Joe Torre goes to Albany to help MLB get a cut of New York gambling revenue

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We’ve been following baseball’s efforts to get a cut of what is soon to be legalized sports gambling proceeds in most states around the country. Major League Baseball has been characterizing that cut as an “integrity fee,” which it says it needs in order to keep the sport free of graft and corruption but, as we’ve discussed, the fees sought are so great and the risk posed by legalized sports gambling so undefined and, likely, low, that it simply looks like a cash grab.

Commissioner Rob Manfred has been slammed quite a bit for his efforts and public comments on this topic, so it seems that the league has changed tack a bit, at least in New York, which is about to take up legalized gambling. They’re sending Hall of Famer Joe Torre to do the glad-handing. From the Associated Press:

. . . Torre, a top executive for Major League Baseball, told reporters he was in Albany on behalf of the league to discuss the legalized sports-betting issue, which has emerged as a top legislative priority since the Supreme Court ruling May 14. The court struck down the federal law prohibiting most states from allowing wagering on athletic events.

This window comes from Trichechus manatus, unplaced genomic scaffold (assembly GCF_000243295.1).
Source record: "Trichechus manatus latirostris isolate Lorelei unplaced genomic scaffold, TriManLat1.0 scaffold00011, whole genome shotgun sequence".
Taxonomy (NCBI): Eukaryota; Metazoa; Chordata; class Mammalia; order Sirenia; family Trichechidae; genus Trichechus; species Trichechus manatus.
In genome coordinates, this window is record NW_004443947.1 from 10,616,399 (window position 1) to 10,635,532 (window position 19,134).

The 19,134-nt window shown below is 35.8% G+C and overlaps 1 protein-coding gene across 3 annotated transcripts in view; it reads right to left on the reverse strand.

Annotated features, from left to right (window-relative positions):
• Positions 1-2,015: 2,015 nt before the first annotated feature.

“I’m not trying to lobby one side or another,” said Torre, who also managed the Mets, Cardinals, Braves and Dodgers. “I just want you to take care of our game.”

Torre is not a business-side guy. He’s the on-field czar, so he would not typically have much business in this sort of thing. But he’s a popular celebrity, especially in New York, so of course the league is using him for goodwill.

Not that he’s alone. Notably, Torre was accompanied by¬†Morgan Sword, MLB’s senior vice president for league economics and operations who specifically said that they’re there to get an “integrity fee” of .25 percent on wagers placed. So, yeah, even if Torre said he’s not there to lobby anyone, when you’re with a top business side exec and you’re trying to get the legislature and the governor to pass laws which give your private business proceeds from another business and/or state revenues, you’re lobbying. Even if you “aw shucks”-it to the press.

It’s unlikely that New York gets legalized gambling passed before its legislative session ends later this month, but here’s hoping states don’t go along with MLB on this shakedown cruise.